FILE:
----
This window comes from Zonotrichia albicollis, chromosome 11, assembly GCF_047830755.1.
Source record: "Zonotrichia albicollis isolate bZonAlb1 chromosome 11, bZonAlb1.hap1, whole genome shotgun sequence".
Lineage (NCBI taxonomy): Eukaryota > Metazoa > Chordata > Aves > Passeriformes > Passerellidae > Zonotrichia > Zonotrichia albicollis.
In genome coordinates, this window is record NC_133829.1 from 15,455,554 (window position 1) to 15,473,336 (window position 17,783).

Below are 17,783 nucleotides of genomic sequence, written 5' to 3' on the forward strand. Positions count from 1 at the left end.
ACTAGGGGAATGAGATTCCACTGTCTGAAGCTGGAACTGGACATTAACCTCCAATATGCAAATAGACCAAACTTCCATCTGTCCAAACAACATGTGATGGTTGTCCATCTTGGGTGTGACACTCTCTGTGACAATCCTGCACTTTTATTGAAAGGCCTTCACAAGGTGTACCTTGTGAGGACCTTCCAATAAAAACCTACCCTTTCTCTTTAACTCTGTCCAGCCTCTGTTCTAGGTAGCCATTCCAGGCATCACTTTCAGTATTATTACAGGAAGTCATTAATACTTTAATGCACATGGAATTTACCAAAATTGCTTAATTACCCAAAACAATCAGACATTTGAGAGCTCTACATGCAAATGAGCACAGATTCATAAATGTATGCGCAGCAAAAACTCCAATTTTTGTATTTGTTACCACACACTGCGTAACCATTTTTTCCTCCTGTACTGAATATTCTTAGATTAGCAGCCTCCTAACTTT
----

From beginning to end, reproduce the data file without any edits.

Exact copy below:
This window comes from Zonotrichia albicollis, chromosome 11, assembly GCF_047830755.1.
Source record: "Zonotrichia albicollis isolate bZonAlb1 chromosome 11, bZonAlb1.hap1, whole genome shotgun sequence".
Lineage (NCBI taxonomy): Eukaryota > Metazoa > Chordata > Aves > Passeriformes > Passerellidae > Zonotrichia > Zonotrichia albicollis.
In genome coordinates, this window is record NC_133829.1 from 15,455,554 (window position 1) to 15,473,336 (window position 17,783).

Below are 17,783 nucleotides of genomic sequence, written 5' to 3' on the forward strand. Positions count from 1 at the left end.
ACTAGGGGAATGAGATTCCACTGTCTGAAGCTGGAACTGGACATTAACCTCCAATATGCAAATAGACCAAACTTCCATCTGTCCAAACAACATGTGATGGTTGTCCATCTTGGGTGTGACACTCTCTGTGACAATCCTGCACTTTTATTGAAAGGCCTTCACAAGGTGTACCTTGTGAGGACCTTCCAATAAAAACCTACCCTTTCTCTTTAACTCTGTCCAGCCTCTGTTCTAGGTAGCCATTCCAGGCATCACTTTCAGTATTATTACAGGAAGTCATTAATACTTTAATGCACATGGAATTTACCAAAATTGCTTAATTACCCAAAACAATCAGACATTTGAGAGCTCTACATGCAAATGAGCACAGATTCATAAATGTATGCGCAGCAAAAACTCCAATTTTTGTATTTGTTACCACACACTGCGTAACCATTTTTTCCTCCTGTACTGAATATTCTTAGATTAGCAGCCTCCTAACTTT